The 3 Types Of Errors You Need To Handle To Help Your Users Submit A Web Form

26th Aug 2022

  • Forms
  • Error Handling
  • User Experience
The 3 Types Of Errors You Need To Handle To Help Your Users Submit A Web Form

Photo by J Lee

It’s hard to recall an online business that never asked me to fill a web form.

In my first 2 years as a software developer I have spent a lot of time building, maintaining and extending form validations. From sign-ins to password resets, forms are the heart of a web application. This is why it’s crucial to handle the most important errors graciously to create the best user experience.

This article is a summary of the 3 types of errors you should validate for when a user submits a form.

1. Syntax errors

Syntax errors are the most common types of errors, and should be caught by the client as soon as the user completes editing the input fields.

For instance, an email input filled without the @ character is considered a syntax error. These types of errors are easy to spot and fix, and don’t have anything to do with the application's internal business logic. By displaying these errors as soon as the user leaves the field (using the onBlur event), you ensure clarity over their progress and increase the chances they will complete the form.

Make users know they are on the right path, as often as possible.

Syntax error example

2. Business logic errors

Business logic errors are specific to your application domain and should be caught by the server.

Can a user buy more than £5000 worth of vouchers? Is this email available? Any validation that needs some backend logic or a database query should be done in the server, to avoid code duplication in the different clients (mobile app, web app, etc.).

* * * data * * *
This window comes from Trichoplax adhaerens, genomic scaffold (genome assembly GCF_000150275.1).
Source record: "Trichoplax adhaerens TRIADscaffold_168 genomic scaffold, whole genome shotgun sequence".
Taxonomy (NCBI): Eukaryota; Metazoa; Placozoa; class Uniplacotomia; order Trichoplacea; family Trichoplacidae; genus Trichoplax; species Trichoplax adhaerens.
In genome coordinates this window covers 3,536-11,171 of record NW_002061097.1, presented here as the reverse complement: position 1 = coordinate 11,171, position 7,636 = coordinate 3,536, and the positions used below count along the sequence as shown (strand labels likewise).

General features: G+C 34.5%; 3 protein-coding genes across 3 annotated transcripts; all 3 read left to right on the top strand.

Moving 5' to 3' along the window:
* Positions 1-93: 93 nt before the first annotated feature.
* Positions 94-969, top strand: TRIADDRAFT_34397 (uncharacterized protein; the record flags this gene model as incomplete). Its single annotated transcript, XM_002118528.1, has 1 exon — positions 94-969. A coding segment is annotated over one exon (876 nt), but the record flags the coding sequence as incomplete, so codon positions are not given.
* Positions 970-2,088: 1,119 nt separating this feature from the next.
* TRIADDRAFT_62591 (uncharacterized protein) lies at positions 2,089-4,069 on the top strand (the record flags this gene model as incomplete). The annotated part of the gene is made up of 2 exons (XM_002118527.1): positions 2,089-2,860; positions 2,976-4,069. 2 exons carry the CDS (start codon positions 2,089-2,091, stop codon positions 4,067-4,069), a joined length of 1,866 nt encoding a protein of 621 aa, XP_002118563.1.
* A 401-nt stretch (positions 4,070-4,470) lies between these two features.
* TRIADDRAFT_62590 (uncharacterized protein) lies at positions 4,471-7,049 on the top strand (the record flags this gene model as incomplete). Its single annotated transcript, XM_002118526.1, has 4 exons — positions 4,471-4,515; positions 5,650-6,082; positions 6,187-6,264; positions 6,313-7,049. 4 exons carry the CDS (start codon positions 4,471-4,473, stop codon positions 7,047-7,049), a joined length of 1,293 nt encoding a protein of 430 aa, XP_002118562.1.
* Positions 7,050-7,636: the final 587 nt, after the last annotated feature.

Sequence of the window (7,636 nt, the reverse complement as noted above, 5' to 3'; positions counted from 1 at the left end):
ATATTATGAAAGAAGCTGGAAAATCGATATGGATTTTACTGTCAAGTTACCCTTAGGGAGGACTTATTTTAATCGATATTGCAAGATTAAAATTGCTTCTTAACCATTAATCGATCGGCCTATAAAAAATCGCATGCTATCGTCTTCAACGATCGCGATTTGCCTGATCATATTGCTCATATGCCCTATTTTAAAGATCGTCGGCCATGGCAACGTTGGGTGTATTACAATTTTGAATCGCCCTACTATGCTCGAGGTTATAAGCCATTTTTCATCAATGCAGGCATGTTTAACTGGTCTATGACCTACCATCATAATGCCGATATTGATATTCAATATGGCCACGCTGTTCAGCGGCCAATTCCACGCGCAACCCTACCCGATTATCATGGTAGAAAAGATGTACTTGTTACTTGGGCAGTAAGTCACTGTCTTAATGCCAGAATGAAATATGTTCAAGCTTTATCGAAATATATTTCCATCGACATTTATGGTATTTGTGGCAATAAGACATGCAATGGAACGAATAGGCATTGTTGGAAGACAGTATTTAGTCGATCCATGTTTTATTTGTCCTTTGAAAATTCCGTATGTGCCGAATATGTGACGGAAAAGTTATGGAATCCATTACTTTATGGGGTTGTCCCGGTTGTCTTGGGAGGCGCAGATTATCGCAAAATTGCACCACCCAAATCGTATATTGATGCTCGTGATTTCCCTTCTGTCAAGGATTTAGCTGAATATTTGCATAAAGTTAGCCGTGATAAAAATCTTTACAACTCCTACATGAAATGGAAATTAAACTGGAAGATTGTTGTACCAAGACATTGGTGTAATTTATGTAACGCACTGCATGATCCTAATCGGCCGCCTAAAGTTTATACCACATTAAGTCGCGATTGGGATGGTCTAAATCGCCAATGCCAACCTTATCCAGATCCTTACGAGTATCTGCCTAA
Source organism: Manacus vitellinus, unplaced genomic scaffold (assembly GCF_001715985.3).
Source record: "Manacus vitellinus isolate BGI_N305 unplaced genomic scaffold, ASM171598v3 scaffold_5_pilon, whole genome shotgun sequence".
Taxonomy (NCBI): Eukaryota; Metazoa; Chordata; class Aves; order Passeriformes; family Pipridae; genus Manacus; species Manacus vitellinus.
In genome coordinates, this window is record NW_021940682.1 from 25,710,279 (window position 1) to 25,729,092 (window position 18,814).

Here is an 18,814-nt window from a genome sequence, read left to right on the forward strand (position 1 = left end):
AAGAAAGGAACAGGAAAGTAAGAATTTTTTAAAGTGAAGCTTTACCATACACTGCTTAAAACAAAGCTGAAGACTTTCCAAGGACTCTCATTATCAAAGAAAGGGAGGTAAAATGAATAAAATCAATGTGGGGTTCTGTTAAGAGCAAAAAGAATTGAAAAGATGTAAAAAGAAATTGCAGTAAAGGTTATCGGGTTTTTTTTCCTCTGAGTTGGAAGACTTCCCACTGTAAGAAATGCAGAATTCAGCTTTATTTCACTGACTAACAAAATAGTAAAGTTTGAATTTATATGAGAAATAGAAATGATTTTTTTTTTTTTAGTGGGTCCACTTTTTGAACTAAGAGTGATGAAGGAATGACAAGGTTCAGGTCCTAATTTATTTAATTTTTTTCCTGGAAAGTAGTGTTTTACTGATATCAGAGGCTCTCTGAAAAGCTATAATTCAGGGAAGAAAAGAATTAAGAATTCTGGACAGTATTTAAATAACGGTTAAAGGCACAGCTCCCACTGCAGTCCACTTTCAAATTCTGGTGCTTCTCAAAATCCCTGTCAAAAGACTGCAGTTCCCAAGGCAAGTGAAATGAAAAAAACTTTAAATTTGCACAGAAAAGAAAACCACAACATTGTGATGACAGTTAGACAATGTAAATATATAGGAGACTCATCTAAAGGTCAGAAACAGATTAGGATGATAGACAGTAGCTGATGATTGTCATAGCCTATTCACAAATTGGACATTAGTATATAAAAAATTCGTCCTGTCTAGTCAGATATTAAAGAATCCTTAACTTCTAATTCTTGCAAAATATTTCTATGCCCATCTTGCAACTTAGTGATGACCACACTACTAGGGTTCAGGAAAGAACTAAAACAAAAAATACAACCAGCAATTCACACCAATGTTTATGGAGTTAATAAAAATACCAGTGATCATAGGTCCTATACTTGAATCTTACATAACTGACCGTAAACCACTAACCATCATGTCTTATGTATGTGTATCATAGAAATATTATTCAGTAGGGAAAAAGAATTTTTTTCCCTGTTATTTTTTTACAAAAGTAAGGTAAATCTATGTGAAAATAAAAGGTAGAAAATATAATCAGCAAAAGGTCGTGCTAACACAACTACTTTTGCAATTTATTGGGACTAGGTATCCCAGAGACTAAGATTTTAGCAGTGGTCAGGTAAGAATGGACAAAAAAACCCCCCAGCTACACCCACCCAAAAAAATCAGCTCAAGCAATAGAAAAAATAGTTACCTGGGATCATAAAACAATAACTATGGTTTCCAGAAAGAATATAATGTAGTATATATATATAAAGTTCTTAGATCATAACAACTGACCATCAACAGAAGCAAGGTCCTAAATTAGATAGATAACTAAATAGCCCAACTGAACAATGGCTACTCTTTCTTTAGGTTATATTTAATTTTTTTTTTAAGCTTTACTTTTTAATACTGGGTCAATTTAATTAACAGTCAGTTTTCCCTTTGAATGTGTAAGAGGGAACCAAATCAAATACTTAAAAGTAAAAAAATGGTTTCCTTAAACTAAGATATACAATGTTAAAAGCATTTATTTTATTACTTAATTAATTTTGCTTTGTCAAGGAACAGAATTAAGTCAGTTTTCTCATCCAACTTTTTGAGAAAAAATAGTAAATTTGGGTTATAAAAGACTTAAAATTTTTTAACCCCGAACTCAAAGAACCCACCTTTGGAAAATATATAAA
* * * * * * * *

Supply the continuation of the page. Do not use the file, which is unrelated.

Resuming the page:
Locate business logic validation in one place to better integrate new clients in the future.

Business error example

3. Network errors

Network errors are errors that cause the request to fail.

The problem can be a loss of internet connection, a server timing out because of high traffic or simply a service that is temporarily unavailable. They don’t depend on the user input and application business logic and can’t be predicted. So, it’s important to place safety measures to make sure they are handled graciously and communicated clearly to the user.

Use a try-catch block to handle unexpected behaviours and give confidence to the user it was just a temporary problem by displaying a descriptive error message.

Network error example

No matter how tech-savvy or not, your users are going to make mistakes while filling an online form.

The real question is, are they going to be able to correct them?